In his address, Prime-Minister and PDL President Emil Boc thanked UDNR, Marko and UDMR’s ministers, expressing his conviction about the fact that, ‘together’, they would harvest the ‘fruits’ of the difficult decisions having been made in this term. The PDL president also noted that ‘the professionalism, consistency and reliability’ had made UDMR a party respected on the political stage as well as a credible ruling partner. Boc further said the current coalition would have the chance to pick the political fruits of the measures taken in 2010 and win the following election, thus continuing to rule the country.
UNPR Honourary President Cristian Diaconescu, in turn, thanked UDMR and stated that, thanks to it, ‘Romania had never entered a radical phase’, and that the majority minority relations in the country were a model in the area of ethnic minorities in Eastern and South-Eastern Europe. Diaconescu said he was convinced that UDMR would continue to be ‘a wise partner’ also after the congress.
Having stated in his speech his interest in a future cooperation with UDMR, after the vote, referring to concrete agreements, PSD President Victor Ponta said: ‘There have been no talks, they would have been unbecoming before the election, but we will definitely hold some after this election and the message I and Crin Antonescu have passed is very clear: we are not putting in an offer, we are not soliciting in love UDMR, but, if UDMR wants to walk with ISL down its path it would be very good, if not, we will respect their decision.’
PNL President Crin Antonescu disavowed UDMR’s current political option, but remained open for future cooperation. ‘Why would I, a leader of the opposition, be present for the congress of a party that belongs to a majority which, as far as I am concerned, is illegitimate, as well as to a government myself and my party detest? We all have, Mr. Prime-Minister, your optimism which we envy, but which we cannot share. I thought it appropriate for me to be here out of respect for the Hungarian community in Romania whose authentic and legitimate representative UDMR has been, is and will continue to be.’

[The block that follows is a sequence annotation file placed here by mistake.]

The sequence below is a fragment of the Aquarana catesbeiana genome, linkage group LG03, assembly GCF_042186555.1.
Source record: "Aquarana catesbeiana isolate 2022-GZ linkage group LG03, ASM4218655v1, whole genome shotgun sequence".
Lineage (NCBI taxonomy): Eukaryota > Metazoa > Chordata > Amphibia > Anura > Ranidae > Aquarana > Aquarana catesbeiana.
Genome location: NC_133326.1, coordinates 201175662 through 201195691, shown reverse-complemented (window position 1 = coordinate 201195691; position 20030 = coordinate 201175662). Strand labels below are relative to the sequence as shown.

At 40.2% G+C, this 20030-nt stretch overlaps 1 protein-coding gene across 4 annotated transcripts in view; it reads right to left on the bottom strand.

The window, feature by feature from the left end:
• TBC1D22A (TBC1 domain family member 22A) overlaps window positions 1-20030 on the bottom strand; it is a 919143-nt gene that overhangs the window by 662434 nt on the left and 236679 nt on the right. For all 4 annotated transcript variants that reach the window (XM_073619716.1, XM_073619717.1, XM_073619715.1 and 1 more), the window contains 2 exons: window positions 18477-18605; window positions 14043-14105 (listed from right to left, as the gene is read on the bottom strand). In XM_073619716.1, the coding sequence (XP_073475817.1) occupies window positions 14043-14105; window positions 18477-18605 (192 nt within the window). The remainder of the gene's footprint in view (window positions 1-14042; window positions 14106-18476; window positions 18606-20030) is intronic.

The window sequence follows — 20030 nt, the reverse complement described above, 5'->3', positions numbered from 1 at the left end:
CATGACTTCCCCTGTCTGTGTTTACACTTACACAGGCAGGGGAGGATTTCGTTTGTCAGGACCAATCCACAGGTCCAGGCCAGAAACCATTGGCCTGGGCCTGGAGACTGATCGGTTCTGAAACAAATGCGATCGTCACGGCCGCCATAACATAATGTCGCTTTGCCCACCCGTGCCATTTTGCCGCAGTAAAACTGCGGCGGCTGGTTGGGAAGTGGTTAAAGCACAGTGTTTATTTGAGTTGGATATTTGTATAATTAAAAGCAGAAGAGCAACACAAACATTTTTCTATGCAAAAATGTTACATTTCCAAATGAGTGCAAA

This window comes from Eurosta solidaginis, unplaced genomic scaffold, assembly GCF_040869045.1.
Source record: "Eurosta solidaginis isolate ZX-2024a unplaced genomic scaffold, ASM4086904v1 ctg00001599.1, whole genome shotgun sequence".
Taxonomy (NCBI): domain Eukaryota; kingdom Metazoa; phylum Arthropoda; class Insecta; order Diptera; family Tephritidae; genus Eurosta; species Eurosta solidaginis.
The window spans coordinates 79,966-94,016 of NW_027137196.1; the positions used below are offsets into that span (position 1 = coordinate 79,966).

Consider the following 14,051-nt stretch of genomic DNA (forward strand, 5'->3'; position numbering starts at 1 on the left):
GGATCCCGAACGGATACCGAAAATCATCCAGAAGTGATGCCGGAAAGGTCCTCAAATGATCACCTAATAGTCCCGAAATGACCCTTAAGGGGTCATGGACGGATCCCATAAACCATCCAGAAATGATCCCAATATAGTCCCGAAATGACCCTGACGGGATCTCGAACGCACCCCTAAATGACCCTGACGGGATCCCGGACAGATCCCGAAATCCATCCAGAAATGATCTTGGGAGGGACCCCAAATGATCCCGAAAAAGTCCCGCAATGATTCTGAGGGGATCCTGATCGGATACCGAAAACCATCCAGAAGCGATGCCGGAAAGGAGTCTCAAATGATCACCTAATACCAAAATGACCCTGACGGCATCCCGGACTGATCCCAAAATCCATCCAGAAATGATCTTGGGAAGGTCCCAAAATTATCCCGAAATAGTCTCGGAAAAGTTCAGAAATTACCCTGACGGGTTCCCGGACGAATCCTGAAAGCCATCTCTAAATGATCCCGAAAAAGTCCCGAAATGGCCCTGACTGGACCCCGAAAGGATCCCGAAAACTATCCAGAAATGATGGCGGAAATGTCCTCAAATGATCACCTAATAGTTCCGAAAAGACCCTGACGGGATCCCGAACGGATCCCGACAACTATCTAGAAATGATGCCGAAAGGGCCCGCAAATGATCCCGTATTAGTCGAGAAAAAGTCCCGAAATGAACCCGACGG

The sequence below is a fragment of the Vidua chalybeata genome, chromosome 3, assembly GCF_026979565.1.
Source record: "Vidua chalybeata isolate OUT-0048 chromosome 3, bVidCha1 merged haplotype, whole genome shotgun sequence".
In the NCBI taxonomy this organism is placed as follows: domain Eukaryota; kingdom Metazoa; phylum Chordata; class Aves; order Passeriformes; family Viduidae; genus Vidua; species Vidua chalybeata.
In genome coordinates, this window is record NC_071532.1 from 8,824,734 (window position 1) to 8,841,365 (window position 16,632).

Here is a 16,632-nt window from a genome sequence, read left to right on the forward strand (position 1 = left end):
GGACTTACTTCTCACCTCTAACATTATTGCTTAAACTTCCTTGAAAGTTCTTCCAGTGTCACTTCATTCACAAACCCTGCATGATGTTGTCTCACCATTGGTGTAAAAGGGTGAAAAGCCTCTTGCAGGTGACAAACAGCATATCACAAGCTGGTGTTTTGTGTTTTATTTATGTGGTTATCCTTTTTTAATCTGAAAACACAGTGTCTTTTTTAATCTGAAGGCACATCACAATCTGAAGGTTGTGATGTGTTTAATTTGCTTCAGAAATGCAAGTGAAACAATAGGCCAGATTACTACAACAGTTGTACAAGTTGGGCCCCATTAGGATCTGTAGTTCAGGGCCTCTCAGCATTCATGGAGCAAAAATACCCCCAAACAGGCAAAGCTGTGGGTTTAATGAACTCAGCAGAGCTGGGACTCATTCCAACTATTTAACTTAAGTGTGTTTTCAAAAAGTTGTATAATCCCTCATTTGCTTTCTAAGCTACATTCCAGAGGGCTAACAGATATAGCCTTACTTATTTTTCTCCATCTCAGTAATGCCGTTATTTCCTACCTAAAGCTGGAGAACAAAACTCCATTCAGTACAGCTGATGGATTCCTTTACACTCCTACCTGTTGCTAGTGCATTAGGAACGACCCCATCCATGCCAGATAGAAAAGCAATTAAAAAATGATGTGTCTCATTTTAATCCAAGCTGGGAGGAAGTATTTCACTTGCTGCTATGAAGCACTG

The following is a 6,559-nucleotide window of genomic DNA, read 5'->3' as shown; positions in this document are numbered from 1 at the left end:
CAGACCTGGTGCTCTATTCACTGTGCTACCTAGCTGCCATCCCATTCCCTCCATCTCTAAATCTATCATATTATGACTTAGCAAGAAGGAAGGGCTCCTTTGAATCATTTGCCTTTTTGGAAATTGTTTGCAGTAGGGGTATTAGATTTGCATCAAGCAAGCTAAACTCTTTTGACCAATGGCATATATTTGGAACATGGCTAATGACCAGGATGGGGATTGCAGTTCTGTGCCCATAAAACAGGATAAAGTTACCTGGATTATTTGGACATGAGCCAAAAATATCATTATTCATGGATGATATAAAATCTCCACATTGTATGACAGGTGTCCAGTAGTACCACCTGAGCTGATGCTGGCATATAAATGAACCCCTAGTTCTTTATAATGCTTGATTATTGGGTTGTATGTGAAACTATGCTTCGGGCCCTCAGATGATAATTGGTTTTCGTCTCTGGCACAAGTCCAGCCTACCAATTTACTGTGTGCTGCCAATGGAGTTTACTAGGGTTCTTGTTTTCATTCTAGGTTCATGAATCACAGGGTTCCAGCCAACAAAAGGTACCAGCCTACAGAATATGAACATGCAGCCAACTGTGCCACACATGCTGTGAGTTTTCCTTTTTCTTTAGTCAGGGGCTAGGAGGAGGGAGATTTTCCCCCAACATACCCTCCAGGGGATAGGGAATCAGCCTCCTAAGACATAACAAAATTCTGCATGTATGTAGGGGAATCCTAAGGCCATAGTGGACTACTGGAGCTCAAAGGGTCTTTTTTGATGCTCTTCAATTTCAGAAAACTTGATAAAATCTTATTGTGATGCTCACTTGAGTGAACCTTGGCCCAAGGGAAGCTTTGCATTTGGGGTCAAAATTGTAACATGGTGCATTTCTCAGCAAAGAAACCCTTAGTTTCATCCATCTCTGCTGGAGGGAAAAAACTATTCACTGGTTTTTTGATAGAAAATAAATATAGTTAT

PC President Daniel Constantin said, after its congress, UDMR would have the opportunity to make the difference between a prolonged crisis and return to economic growth and added that the decision the Union would make after its internal election would influence the lives of 22 M Romanians. Constantin stated the future president of UDMR should now the political decisions it would have to make in the upcoming period were not going to be easy.
In his message, President Traian Basescu expressed his solidarity both with the Hungarian community and with UDMR policy. ‘Please receive my sincerest appreciation of all Hungarians who are trusty and industrious people, as well as of the UDMTR members who have been reliable partners during difficult times when many others would have preferred to back off, stand on the sidelines and criticise the people struggling to push Romania out of crisis. (…) UDMR remains a political formation of the equilibrium, that ahs brought its essential contribution to the difficult reform process. Important laws have been adopted in the area of healthcare and education, which strengthen local autonomy. I am one of those politicians who have supported decentralisation towards greater autonomy of local governments. Through dialogue, we have been able to come up with the best version of the Education Law, going beyond specific nationalistic rhetoric and aware of our inability to please absolutely everybody.’